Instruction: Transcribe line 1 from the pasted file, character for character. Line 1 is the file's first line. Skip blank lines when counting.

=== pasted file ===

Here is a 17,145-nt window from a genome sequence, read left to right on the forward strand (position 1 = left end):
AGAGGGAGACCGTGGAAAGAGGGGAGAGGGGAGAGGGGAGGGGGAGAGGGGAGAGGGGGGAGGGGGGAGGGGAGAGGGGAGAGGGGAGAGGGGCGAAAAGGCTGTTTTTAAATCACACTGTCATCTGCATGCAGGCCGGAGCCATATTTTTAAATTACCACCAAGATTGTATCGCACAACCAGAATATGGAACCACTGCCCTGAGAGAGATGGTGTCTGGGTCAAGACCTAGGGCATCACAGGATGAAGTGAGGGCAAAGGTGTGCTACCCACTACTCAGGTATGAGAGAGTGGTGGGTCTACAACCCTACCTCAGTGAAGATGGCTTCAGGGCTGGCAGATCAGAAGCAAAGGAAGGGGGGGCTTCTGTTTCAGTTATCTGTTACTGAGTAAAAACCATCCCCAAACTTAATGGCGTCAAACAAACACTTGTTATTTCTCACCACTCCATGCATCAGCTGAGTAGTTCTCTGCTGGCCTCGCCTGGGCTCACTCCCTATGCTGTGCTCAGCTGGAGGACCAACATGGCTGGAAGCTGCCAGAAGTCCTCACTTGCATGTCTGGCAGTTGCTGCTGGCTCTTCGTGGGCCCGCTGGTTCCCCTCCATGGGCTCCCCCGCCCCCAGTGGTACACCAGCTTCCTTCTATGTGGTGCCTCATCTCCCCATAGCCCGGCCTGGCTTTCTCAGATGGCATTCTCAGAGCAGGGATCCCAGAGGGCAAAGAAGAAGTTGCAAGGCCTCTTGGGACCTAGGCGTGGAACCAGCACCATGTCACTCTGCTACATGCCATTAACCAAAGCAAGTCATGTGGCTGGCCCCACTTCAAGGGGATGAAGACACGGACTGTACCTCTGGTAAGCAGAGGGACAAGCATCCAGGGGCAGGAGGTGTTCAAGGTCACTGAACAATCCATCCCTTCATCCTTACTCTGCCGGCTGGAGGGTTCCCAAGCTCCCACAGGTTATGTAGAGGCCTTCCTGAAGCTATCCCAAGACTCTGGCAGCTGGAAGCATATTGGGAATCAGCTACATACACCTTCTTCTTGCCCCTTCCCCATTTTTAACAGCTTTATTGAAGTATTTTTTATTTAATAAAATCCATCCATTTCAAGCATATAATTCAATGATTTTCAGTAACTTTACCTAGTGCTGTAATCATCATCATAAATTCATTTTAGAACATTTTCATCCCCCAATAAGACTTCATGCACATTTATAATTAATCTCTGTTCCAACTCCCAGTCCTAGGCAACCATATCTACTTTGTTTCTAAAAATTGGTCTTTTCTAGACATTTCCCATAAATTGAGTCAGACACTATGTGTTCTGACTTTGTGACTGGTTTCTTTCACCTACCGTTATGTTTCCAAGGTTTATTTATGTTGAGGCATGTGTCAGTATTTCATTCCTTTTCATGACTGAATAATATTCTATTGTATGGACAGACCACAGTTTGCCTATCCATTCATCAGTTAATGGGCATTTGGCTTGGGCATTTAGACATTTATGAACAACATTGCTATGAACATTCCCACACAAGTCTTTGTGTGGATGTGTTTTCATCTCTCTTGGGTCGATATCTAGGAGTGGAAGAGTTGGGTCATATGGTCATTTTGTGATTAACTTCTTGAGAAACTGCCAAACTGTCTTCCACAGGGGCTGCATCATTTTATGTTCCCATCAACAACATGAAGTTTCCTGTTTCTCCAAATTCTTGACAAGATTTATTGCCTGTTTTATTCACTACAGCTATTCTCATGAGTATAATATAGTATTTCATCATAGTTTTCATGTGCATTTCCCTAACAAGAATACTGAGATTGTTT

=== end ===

Here is a 17,145-nt window from a genome sequence, read left to right on the forward strand (position 1 = left end):